“So proud of you!”
“This is amazing!”
“Congrats. I know that’s where you wanted to be.”
“You HAVE to go to NYU. You can make all your ‘Gossip Girl’ dreams come true!”
With messages like these, it was clear my friends were more excited than I was when I posted about my acceptance to NYU last May. I had wanted to come to NYU for years, but even weeks after I discovered I got in, I hadn’t committed. I was seriously considering Boston University and spent weeks weighing the pros and cons, talking to friends from both schools and researching them every night.
I got my acceptance to NYU two days before my graduation from a two-year community college in Los Angeles. El Camino College provides a different experience for all 25,000 students, and I cannot be more appreciative of my time there. I was fortunate enough to report big stories for the student newspaper, take classes with incredibly intelligent professors and make friends whom I still talk to every day.
I was the kind of transfer student who was completely enamored with her previous college. I was sad about leaving, but I’m now the biggest advocate of transferring. I think I really grew in my time at a community college before coming to a top university like NYU, where I’m continuing to grow. Here, I’m able to keep up with — and occasionally surpass — my peers because of the training I received at El Camino.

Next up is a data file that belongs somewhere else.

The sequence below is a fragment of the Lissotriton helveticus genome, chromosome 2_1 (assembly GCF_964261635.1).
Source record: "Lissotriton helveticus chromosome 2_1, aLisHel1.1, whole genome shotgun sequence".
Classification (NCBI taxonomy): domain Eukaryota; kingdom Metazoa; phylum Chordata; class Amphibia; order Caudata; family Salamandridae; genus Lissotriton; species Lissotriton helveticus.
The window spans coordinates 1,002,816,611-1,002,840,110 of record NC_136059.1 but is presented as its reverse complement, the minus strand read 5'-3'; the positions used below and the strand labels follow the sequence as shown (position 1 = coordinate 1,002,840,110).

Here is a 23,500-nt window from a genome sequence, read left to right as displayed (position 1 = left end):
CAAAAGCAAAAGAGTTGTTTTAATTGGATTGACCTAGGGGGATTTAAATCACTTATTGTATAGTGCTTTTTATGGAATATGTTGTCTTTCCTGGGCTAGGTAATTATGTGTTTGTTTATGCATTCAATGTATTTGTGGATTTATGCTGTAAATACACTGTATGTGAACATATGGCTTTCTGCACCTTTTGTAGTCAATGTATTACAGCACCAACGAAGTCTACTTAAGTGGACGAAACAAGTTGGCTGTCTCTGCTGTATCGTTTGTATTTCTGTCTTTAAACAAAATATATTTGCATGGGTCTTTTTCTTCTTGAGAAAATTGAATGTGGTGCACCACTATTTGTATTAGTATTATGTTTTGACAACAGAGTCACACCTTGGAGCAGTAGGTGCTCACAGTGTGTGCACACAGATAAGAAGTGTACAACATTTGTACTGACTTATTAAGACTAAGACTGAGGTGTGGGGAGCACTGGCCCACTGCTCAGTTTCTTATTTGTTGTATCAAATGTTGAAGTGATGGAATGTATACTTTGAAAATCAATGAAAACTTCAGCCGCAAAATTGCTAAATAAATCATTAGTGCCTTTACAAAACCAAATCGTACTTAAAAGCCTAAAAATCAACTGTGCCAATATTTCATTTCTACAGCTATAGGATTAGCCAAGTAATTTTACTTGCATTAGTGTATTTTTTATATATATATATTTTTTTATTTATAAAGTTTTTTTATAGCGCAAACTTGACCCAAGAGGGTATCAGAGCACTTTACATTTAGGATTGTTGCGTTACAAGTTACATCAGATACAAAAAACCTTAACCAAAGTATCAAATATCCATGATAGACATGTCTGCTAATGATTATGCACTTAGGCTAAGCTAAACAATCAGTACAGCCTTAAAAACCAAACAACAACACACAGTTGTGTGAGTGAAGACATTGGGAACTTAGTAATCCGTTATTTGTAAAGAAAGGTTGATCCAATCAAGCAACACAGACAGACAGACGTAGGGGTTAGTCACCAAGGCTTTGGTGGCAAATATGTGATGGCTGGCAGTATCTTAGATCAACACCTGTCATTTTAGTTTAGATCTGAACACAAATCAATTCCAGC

In August, I moved into my dorm without knowing a single person in New York. Last semester, I mostly ate alone in the dining halls. I didn’t yet have a good group of friends here. As much as I fantasized about NYU as a high schooler, there were a handful of times I wanted to leave my dream and go home to my “real” friends. But, as you’ve probably guessed, there was a silver lining: since then, I really, truly found myself (and friends) since then and I’m flourishing and loving the experiences I’m having.
According to Amber Lodman, a program administrator in the Student Resource Center working with Transfer and Commuter program, between 600 to 620 students transfer to NYU each fall, while an additional 380 to 400 transfer the following spring. Yet, as a transfer student myself, I couldn’t help but notice I heard very little about these statistics the past two semesters.
Every transfer student has a story worth listening to about how they ended up at NYU. For some, like me, it was a dream years in the making. For others, it happened almost purely by happenstance. Because of this, WSN is launching a series called “New Kids on Campus” that will profile a transfer student each week.
My hope is that incoming and current transfer students will read these stories and relate to the experiences. To all my fellow transfer students — we’re in it together.
Email Jessica Martinez at [email protected]